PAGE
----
IVF nursing is emotionally challenging but incredibly rewarding work, says Jeanene Stevenson, Nurse Educator at Sydney IVF.
When NSWNA member Jeanene Stevenson was appointed Nurse Educator at Sydney IVF two months ago, she became the first IVF Clinical Nurse Educator in NSW, and only the second in Australia.
Having worked at the state-of-the-art clinic for a decade, Jeanene is one of the most experienced IVF nurses in the country and has a clear understanding of the attributes and qualities needed to pursue this specialised form of nursing.
‘It can be difficult work but incredibly rewarding. Firstly you need mountains of emotional stamina. You have to be an excellent listener and a very empathetic person,’ said Jeanene.
‘Our patients often arrive here emotionally exhausted and very vulnerable. They bring stories of infertility, miscarriage, grief and loss and nurses need to be very sensitive to that.’
As Jeanene explains, emotions like anxiety, jealously, anger, guilt, fear, sadness and loss of self-esteem commonly accompany infertility, but sometimes patients slide into more serious states of panic and despair. Nurses need to be constantly alert to the signs that often come with a ‘palpable sense of urgency’, especially among older patients who feel the ‘clock is ticking’.
‘Some feel like they can’t even afford to wait another month,’ she said, explaining that IVF consultation involves a fine balance between the real possibilities and false expectations.
A typical day at Sydney IVF begins before 7am, with up to 50 patients arriving for their daily blood tests. There are drugs to issue, injections to give and, ‘lots of TLC and tissues to dispense’. The mornings are filled with assessment interviews, phone calls to-and-from patients and last minute ‘drop-ins’ to accommodate. By afternoon, the blood tests and ultrasound results trigger another round of phone calls, this time to doctors determining treatments and organising procedures like egg collections and inseminations.
An upside to IVF nursing is the regular hours – for some, it is as close to ‘a normal job’ that they’ve had – though there can be some lively ‘negotiation’ as to who takes home the after-hours’ phone.
‘That can involve standing on a crowded bus trying to respond to a patient wanting to discuss her period, which can be quite awkward,’ said Jeanene.
Jeanene oversees the training and development of the clinic’s 15 ‘nurse coordinators’, who manage patients’ ‘journey’ (a key word at Sydney IVF) through the program.
‘IVF nurses need to counsel and guide patients and their partners through the difficult periods, calmly reassuring them while constantly reassessing outcomes and options,’ she said.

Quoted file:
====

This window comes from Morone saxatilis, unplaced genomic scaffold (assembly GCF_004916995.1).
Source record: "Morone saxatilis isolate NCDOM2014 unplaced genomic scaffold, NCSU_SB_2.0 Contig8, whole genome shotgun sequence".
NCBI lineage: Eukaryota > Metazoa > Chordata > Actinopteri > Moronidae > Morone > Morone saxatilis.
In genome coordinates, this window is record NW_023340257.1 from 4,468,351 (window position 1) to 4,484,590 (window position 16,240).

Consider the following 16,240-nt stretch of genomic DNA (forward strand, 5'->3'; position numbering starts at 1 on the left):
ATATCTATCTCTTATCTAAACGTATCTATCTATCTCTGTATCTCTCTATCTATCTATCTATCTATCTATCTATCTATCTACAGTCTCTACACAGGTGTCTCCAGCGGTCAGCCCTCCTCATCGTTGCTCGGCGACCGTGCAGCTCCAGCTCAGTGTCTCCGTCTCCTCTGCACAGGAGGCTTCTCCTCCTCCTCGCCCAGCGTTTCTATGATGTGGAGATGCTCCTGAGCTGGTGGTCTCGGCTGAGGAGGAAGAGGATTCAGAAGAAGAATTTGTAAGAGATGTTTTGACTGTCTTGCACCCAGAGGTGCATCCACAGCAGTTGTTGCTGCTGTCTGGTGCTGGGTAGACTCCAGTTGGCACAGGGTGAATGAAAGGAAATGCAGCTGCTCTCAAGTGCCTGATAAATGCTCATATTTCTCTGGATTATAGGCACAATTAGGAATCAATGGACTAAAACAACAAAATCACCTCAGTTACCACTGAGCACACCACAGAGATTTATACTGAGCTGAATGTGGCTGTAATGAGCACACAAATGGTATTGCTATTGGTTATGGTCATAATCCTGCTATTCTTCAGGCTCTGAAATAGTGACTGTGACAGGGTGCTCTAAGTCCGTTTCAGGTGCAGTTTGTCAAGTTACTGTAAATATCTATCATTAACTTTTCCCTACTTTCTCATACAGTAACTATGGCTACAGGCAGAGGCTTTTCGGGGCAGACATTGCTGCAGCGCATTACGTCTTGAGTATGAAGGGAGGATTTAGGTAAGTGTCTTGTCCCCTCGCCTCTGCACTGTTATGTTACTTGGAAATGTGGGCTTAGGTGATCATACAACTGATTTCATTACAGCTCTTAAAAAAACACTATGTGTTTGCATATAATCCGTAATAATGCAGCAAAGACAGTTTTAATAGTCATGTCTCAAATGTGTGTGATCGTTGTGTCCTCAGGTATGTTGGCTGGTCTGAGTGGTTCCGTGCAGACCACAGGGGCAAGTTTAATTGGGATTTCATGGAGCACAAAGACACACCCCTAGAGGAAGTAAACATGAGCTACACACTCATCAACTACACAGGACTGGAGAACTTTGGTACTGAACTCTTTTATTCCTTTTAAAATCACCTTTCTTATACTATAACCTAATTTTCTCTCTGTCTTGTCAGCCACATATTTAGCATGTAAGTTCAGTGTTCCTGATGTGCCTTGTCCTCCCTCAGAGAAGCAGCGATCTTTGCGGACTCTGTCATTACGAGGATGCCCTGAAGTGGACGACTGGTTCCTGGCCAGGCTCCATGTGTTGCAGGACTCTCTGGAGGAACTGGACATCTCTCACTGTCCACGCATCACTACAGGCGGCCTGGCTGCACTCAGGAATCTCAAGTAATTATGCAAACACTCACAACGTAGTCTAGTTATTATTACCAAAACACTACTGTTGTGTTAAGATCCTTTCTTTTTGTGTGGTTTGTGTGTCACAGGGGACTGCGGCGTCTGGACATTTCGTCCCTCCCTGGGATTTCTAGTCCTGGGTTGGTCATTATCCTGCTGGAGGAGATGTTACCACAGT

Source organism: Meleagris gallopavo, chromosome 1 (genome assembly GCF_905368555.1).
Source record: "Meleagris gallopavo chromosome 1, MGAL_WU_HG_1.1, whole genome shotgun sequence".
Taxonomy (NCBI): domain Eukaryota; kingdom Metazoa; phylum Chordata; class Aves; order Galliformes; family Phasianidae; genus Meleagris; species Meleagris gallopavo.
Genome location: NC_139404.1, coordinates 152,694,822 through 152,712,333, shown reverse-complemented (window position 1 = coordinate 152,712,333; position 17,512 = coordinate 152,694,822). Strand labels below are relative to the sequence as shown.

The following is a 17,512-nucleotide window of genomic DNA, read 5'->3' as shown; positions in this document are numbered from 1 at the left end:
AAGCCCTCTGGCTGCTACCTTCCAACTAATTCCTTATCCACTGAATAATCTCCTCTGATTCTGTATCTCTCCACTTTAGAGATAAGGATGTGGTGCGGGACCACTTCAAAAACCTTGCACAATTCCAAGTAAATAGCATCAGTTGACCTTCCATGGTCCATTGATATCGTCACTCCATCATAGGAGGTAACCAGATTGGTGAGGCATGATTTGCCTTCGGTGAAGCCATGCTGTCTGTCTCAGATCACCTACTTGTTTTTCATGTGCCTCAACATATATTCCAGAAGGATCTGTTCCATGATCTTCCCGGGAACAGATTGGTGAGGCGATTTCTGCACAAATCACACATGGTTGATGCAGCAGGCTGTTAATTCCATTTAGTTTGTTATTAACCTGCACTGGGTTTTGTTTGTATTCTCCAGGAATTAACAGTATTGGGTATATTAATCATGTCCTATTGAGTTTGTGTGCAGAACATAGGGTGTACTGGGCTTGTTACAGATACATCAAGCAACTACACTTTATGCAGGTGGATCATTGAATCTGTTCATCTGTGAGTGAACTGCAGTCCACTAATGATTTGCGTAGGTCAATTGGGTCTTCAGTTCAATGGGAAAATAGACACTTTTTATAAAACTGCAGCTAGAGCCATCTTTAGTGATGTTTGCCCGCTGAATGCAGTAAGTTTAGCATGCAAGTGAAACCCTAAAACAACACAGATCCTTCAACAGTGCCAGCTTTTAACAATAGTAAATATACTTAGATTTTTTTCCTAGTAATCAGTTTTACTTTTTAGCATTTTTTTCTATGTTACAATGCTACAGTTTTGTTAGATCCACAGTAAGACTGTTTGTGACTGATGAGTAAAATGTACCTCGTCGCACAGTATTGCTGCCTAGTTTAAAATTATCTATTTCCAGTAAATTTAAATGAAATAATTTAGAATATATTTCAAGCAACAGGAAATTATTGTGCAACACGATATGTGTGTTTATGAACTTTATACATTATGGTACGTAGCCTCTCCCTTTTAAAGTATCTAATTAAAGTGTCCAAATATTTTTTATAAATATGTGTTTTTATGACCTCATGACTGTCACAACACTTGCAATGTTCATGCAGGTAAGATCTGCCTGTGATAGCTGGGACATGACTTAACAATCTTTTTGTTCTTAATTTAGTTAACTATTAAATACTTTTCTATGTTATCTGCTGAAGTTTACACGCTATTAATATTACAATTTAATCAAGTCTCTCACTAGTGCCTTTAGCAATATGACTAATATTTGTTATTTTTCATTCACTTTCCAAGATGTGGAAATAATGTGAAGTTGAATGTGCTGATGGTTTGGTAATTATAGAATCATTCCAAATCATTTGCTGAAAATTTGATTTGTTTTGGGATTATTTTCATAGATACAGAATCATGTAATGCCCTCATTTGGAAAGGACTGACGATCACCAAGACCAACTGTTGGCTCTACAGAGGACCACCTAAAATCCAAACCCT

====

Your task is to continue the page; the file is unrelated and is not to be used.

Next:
‘Our nurse coordinators meet regularly with the doctors, pathologists, sonographers, scientists and day-surgery staff, coordinating treatment and keeping patients as informed and relaxed as possible.’
Sydney IVF’s Patient Services Manager Sally Muir has seen the full evolution of the nurse coordinator’s role since she started as an IVF nurse 20 years ago.
‘The key to IVF nursing is relationship and trust. As we are handling their precious eggs and sperm, patients have to be able trust us and confidentiality is crucial. There is still a surprisingly strong social stigma attached to infertility that can be very difficult for patients to deal with and we have to respect that,’ said Sally.
‘But it’s an incredibly exciting place to work. When I started here 20 years ago the pregnancy success rate was only about 10%. Our figure today is about 50% for women under 36 years of age.
‘I used to go home and worry all night – which is not a bad thing in itself because you have to care to be a good nurse – but I learnt to cope. I’d go to the gym or go out and have a glass of wine. But really, it’s the team element that’s essential. We all help each other to debrief and download when tragedy strikes.
‘I love being a part of this team. We all have a similar philosophy and a strong belief in what we are doing and it’s a privilege to be a part of our patient’s journeys.
‘We call it a ‘journey’ because that’s what it is. No one knows where it will end. Some end in healthy babies, some don’t – and when it doesn’t, we have to help them close the book on that and move on. It can be very difficult but sometimes we have to be very honest.
‘Some stay in touch, some come back for three or four babies, and some just want to forget about it and we never see them again. Everyone copes differently.’
Leaving the clinic, this Lamp journalist almost misses a corner covered with baby photos and thank-you cards. For a display that so touchingly signifies the ultimate success of IVF, it is surprisingly understated. It is then that I realise, while this is not intensive, emergency or palliative care, these nurses still practise daily on the sharp edge of life and death. Jeanene explains that while these photos are their most precious and treasured artefacts, they too must be careful to not attach themselves too tightly to the outcomes. If, as the proverb goes, life really is about the ‘journey’ rather than the destination, then nowhere at this moment is that more beautifully expressed than here at Sydney IVF.
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